"Your Honor, I don't want this man to represent me. I didn't have the opportunity last night to call out. I was refused a telephone call. I am living under real tough circumstances -- security. I didn't get opportunity to contact the outside, and this is why this is at this situation now. I am very dissatisfied. I have my family who I could notify and could make a difference in my trial and I intend to do this." THE JUDGE: "I think I indicated to you yesterday, sir, that I was not going to -- I think you indicated yesterday that you had fired your lawyer, and I indicated: no, you had not fired your lawyer. And I am not going to discharge Mr. Marciello. So we are just going to proceed with the trial. And you have called it to my attention that you are dissatisfied with him, and that is on the record. But we are going to proceed with the trial. Okay. Send for the jury." Thereafter, the trial continued and the defendant never again mentioned any dissatisfaction with trial counsel.
After argument in this court, we remanded the case to the trial judge by an order which directed him to conduct an evidentiary hearing to determine: (1) the reason or reasons the defendant wanted to discharge his counsel and an evaluation of the validity of those reasons; and, (2) what criminal record of conviction of the witness Robert J. D'Onofrio, if any, could have been introduced to impeach him. [Note 4]
Pursuant to our order, the trial judge, who was authorized to grant a new trial if the ends of justice required it, conducted a hearing at which the defendant and his trial counsel testified. The judge found that there had been no conflict between counsel and the defendant. The defendant's sole dissatisfaction was his inability to consult ad libitum with his trial counsel. He acknowledged that this freedom was impossible because of his confinement awaiting trial. His trial counsel conferred with him on many occasions at the house of correction in Billerica and at the Massachusetts Correctional Institution at Norfolk, where he
was later confined. His lawyer urged him to call him day or night, at his home or office, and furnished him his telephone numbers. The judge concluded that the only reason for the defendant's desire to discharge his lawyer was his inability to see counsel as freely as he would have if he were not in custody. The defendant complained of this same problem of communication with his appellate counsel, who represented him at the hearing on remand. The judge did not grant a new trial.
We reaffirm our holdings in prior cases that the decision to honor a defendant's request for change of appointed counsel is a matter left to the sound discretion of the trial judge, but after he has given the defendant the opportunity to articulate his reasons. See Lamoureux v. Commonwealth, 353 Mass. 556 , 560 (1968).
A defendant has no constitutional right to any particular court-appointed counsel. [Note 5] Commonwealth v. Binkiewicz, 342 Mass. 740 , 745 (1961). Commonwealth v. Drolet, 337 Mass. 396 , 400 (1958). However, a judge must permit a defendant to advance his reasons for wanting to discharge his attorney. The appropriate practice, which should have been followed at the time of trial in this case, is to hear the defendant's offer of specifications so that the judge's discretion will be exercised "on an informed basis," Lamoureux v. Commonwealth, supra. See United States v. Welty, 674 F.2d 185, 187 (3d Cir. 1982) (Sixth Amendment requires inquiry into defendant's reasons for displeasure); United States v. Young, 482 F.2d 993, 995 (5th Cir. 1973) (Sixth Amendment violated where judge makes no inquiry into seemingly substantial complaint of communication break-down or irreconcilable conflict); United States v. Calabro, 467 F.2d 973, 986 (2d Cir. 1972), cert. denied, 410 U.S. 926 (1973) (refusal of judge to inquire as to allegation of good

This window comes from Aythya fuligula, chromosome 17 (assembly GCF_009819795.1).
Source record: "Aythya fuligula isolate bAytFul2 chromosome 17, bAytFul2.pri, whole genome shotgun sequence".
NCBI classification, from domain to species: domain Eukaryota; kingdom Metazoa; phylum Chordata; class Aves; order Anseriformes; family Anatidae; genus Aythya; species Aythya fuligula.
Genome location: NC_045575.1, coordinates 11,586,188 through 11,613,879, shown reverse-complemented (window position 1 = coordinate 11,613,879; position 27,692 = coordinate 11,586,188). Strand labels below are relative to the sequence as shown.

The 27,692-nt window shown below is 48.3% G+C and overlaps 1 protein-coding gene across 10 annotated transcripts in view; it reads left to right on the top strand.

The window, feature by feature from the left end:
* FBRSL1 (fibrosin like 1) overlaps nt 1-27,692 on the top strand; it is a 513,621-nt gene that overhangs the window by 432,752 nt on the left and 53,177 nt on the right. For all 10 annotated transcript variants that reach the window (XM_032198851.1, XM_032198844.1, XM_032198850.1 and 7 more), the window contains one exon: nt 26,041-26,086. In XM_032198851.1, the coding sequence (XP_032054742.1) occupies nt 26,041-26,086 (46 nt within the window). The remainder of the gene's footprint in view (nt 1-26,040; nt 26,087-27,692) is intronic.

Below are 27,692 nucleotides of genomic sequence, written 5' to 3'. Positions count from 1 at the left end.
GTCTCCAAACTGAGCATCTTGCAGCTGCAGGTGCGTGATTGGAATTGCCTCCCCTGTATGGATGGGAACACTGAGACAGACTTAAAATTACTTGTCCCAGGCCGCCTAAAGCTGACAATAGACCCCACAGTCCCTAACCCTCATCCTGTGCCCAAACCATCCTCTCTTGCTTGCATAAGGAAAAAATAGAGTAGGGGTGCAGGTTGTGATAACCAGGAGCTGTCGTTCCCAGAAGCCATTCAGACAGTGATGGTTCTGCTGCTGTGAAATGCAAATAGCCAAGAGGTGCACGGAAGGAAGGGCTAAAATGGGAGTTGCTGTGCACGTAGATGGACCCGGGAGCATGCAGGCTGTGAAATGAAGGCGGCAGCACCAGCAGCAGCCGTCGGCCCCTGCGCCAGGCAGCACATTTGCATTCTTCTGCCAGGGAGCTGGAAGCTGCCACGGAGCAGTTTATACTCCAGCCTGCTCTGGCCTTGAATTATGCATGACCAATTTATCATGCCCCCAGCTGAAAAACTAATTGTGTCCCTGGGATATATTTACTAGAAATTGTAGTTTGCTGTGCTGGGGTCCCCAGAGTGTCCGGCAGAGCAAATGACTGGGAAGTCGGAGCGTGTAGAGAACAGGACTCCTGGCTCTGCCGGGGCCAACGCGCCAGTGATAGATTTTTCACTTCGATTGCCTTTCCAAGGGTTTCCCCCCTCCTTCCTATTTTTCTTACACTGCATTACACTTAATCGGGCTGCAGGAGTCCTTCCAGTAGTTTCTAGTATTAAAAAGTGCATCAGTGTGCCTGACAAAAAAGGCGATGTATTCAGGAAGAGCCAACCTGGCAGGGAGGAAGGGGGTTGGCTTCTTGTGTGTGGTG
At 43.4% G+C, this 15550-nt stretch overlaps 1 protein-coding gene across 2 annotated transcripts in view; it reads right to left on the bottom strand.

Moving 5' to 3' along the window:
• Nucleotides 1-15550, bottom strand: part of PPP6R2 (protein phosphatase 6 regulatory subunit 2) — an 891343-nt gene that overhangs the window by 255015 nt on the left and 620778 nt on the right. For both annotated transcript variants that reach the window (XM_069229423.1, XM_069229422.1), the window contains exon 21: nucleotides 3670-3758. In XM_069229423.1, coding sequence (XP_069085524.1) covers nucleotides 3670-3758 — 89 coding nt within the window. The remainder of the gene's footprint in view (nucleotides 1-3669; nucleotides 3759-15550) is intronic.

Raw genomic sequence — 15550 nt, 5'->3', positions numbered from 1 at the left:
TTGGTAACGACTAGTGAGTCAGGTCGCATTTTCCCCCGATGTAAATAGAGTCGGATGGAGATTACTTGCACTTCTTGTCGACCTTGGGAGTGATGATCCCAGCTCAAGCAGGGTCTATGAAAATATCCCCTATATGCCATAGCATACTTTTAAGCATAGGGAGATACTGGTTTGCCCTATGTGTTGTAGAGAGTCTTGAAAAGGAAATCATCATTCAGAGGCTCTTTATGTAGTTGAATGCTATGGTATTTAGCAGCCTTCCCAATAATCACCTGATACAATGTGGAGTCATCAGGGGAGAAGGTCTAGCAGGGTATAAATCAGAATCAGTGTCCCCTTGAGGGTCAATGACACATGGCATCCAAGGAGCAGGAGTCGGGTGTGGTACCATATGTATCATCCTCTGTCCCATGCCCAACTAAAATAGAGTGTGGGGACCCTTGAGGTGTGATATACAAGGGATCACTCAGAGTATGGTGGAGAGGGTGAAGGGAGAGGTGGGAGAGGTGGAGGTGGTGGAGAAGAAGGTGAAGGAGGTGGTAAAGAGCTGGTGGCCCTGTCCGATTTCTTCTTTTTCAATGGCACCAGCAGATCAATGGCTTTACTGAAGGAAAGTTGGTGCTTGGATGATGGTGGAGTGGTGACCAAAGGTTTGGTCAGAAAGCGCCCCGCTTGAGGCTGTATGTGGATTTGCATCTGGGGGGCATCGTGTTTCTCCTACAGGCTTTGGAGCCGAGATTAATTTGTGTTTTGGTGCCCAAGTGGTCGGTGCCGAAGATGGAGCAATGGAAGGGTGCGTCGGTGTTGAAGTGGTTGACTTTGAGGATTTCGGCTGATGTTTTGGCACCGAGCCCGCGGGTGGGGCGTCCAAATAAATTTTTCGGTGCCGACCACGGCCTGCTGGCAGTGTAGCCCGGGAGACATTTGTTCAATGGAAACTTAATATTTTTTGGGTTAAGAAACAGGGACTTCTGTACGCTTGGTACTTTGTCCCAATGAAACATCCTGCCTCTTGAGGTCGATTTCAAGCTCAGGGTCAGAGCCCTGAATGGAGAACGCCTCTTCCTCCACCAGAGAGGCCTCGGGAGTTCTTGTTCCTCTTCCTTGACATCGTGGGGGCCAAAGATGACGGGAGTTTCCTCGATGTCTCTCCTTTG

cause for discharge of counsel, where facts lend credence to defendant's good faith, constitutes Sixth Amendment violation); State v. Renshaw, 276 Md. 259, 270 n.6 (1975) (judge must make appropriate inquiries when defendant claims inadequate representation); Monroe v. United States, 389 A.2d 811, 820-821 (D.C.), cert. denied, 439 U.S. 1006 (1978) (at pretrial stage judge has constitutional duty to conduct an inquiry where defendant claims ineffective assistance of counsel); People v. Bass, 88 Mich. App. 793, 801-802 (1979) (trial judge erred in failing to inquire as to defendant's claimed dispute with appointed counsel).
Though we do not approve the judge's action in this case, we are unable to discern any prejudice to the defendant, because he did not have a valid reason to discharge his attorney. See Lamoureux v. Commonwealth, supra at 560-561.
2. Ineffective assistance of counsel. The defendant contends that he was denied his right to effective assistance of counsel due to his attorney's failure to impeach the government's principal witness on the basis of his criminal record. We hold that there was no deficiency in defense counsel's handling of the case.